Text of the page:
Ohio Opiate Addiction Equal to Alcoholism
Have I ever mentioned I’m a Buckeye? Well just in case, yes, I am a Columbus, Ohio kid. So when people talk about the heart of the mid-west I just assume they mean my home state. So when they say that the rate of addiction to painkillers in Ohio has skyrocketed in recent years and is now on par with addiction to alcohol, I cannot help but not be surprised, seeing as how I am a recovering alcoholic who was personally addicted to painkillers for a number of years. Being an opiate addict in Ohio was not always the worst thing in the world, until it was.
Our weather is terrible most days, our football is probably one of the best things going for us, but Ohio just so happens to be the home of one of the very founders of one 12 Step fellowship, and home to one of its first meetings. Honestly we are not stranger to alcohol abuse or addiction.
But apparently according to recent numbers Ohioans are becoming increasingly addicted to painkillers; at least as much as we were to alcohol years prior. Of the more than 87,000 patients from Ohio that were treated for addiction in 2013:
- Around 33% were addicted to alcohol
- Around 32% were addicted to opioids
In the opioid track record that comes out to more than double the rate from 2008!
According to Juni Johnson, who just happens to be the executive director of Paint Valley ADAMH, the large increase of opiate addicts seeking treatment was inspired by the sharp increase in opioid-related deaths. With prescription painkillers being public enemy number one as far as overdose deaths here in America. Executive director Johnson said,
“We’ve flooded the market over the last couple years with referrals and coordinated care for people with opiate addiction.”
It has been noted recently that opiate overdose deaths in America are statistically the highest cause of accidental death in the nation. It is without question is was the biggest reason for emergency hospital room time.
Treatment Options for Ohioans
The 2013 National Survey on Drug Use and Health estimated that around 22.7 million Americans over the age of 12 were in some kind of need of drug or alcohol-related addiction treatment, but tragically out of that number only around 10% actually received it.
The primary reason most of those who needed drug and alcohol addiction treatment did not have that opportunity is because they couldn’t afford it. While treatment is a very important part of the recovery process, some treatment programs can be expensive and those without insurance have a particular difficulty with paying for a medical detox, inpatient and intensive outpatient services.
But if you are looking for treatment, do not let the problems most people experience with price scare you away. There are many alternatives besides coming out of pocket to pay for treatment. Sometimes people are covered under their insurance or their families for drug and alcohol treatment and they don’t even know. Be sure to explore all these options, inside and outside the Buckeye state.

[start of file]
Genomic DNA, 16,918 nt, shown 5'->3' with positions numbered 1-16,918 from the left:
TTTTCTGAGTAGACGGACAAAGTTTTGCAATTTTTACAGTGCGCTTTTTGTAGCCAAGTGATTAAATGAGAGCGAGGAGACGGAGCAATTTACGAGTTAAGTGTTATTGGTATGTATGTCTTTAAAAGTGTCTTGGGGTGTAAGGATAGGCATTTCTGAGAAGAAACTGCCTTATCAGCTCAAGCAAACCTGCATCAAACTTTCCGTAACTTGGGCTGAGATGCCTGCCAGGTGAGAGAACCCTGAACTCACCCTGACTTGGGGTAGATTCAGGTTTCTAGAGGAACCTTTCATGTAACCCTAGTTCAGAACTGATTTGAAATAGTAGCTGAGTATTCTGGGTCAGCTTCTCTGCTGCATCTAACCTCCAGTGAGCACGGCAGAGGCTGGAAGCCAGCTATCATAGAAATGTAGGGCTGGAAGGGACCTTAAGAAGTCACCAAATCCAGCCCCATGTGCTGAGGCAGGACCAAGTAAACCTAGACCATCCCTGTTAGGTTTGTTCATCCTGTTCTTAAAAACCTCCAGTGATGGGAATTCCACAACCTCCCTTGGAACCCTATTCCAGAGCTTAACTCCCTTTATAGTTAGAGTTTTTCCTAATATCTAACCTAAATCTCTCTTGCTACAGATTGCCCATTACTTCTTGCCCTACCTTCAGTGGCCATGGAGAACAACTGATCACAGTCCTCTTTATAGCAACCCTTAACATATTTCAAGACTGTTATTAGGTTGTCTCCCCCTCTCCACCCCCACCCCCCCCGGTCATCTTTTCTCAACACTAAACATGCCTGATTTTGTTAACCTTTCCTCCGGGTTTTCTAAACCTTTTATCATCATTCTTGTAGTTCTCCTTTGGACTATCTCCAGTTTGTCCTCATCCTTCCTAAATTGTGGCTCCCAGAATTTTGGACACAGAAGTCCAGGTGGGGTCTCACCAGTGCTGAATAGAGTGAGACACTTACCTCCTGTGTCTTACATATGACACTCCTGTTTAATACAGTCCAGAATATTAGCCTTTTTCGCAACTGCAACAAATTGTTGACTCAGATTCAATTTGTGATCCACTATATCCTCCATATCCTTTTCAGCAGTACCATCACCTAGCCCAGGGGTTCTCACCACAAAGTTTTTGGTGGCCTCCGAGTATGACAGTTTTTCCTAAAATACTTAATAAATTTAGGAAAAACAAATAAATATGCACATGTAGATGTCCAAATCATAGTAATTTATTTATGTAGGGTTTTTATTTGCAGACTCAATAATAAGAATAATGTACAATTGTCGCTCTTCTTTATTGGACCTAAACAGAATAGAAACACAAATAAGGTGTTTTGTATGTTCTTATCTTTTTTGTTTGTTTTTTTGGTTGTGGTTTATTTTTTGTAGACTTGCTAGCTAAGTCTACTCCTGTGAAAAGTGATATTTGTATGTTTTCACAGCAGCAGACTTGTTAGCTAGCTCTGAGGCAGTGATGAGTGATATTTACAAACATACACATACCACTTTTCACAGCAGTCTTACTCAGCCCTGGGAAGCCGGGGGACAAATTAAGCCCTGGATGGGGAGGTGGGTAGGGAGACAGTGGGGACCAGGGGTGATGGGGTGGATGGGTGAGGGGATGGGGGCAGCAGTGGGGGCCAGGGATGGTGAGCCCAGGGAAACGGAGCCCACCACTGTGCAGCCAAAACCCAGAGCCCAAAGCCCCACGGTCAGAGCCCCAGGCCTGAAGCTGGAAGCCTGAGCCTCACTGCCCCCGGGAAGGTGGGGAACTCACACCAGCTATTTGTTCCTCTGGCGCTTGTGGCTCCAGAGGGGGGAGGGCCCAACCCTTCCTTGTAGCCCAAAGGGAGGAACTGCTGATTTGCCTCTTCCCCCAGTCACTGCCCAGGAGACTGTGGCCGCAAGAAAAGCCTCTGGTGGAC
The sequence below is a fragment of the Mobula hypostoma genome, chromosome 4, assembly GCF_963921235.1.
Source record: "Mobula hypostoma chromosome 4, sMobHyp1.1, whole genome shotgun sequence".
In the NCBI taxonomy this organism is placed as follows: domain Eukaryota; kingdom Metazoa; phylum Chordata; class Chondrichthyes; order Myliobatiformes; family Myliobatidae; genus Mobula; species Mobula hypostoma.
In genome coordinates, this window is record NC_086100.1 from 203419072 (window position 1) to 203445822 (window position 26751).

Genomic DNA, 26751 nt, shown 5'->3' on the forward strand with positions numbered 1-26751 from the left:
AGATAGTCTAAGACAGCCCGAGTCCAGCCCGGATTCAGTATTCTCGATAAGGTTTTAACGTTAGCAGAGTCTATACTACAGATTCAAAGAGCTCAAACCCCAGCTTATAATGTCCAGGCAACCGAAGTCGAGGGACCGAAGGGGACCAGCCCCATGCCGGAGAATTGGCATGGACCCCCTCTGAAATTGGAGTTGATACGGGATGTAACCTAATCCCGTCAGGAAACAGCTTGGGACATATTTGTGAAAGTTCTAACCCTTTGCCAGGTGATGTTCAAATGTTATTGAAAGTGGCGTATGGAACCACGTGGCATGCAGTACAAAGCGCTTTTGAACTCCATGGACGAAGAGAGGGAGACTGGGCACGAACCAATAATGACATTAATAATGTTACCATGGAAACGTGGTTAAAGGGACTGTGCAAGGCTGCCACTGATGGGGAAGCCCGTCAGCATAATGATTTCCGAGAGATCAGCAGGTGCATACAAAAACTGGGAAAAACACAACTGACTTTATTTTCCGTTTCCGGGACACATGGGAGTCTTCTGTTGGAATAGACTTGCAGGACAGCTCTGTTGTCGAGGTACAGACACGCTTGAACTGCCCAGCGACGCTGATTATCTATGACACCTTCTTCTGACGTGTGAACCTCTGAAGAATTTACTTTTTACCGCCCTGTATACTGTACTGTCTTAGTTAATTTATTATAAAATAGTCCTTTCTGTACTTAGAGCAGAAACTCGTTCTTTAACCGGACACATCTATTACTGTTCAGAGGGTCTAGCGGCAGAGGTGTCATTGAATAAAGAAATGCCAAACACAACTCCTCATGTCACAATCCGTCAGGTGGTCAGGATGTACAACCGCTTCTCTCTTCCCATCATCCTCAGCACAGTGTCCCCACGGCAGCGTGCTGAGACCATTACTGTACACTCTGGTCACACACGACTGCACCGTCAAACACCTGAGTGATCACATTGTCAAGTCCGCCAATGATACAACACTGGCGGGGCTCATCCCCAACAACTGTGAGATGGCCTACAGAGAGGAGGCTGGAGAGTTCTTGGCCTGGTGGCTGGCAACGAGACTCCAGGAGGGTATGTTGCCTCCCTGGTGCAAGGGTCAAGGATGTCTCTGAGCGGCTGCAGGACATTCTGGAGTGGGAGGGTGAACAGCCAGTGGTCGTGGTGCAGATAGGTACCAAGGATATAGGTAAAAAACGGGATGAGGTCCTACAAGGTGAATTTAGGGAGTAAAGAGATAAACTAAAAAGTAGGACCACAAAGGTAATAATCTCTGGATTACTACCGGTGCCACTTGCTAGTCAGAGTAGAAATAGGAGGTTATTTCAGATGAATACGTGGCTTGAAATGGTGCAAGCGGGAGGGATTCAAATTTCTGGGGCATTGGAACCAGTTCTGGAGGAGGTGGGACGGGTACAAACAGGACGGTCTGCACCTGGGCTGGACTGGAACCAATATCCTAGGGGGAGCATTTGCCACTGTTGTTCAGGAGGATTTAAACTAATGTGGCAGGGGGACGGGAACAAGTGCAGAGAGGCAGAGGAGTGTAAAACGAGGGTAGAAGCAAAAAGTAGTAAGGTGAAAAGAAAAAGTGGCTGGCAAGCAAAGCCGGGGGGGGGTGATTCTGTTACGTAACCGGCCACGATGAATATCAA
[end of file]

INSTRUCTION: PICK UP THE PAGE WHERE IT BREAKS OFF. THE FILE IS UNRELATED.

While some may be shocked or possibly deterred by the amount of opioid-addicted patients in Ohio, the fact that so many are seeking help is viewed positively. Even those who are unsure if they have treatment or what that means, the recent Medicaid coverage expansion in January means even more opioid-addicts could receive the treatment they need. Many speculate that once this goes into effect, there will be so much more that can be done to take in people who could not get the kind of quality care they will have access to.
Ohio will always be my home, but for those who are trying to get out of their old habits, the old habitat is sometimes the best possible move. It gave me an excuse to see the beach, and I learned so much through the people I met in the process of treatment and recovery in Florida. Luckily I can watch OSU games on TV here too. But honestly with alcoholism and painkiller addiction being such a strong influence on my home-state, I feel more should be done to raise awareness about the epidemics across the state, the world, and the options for help.
Ohio is not the only place suffering, and it is definitely not the only place for Ohioans to get clean from drugs or alcohol- or anyone for that matter. It is an injustice how many people never get the quality of care that they deserve, but it is possible, and recovery is a freedom well worth the effort. If you or someone you love is struggling with substance abuse or addiction please call toll-free 1-800-951-6135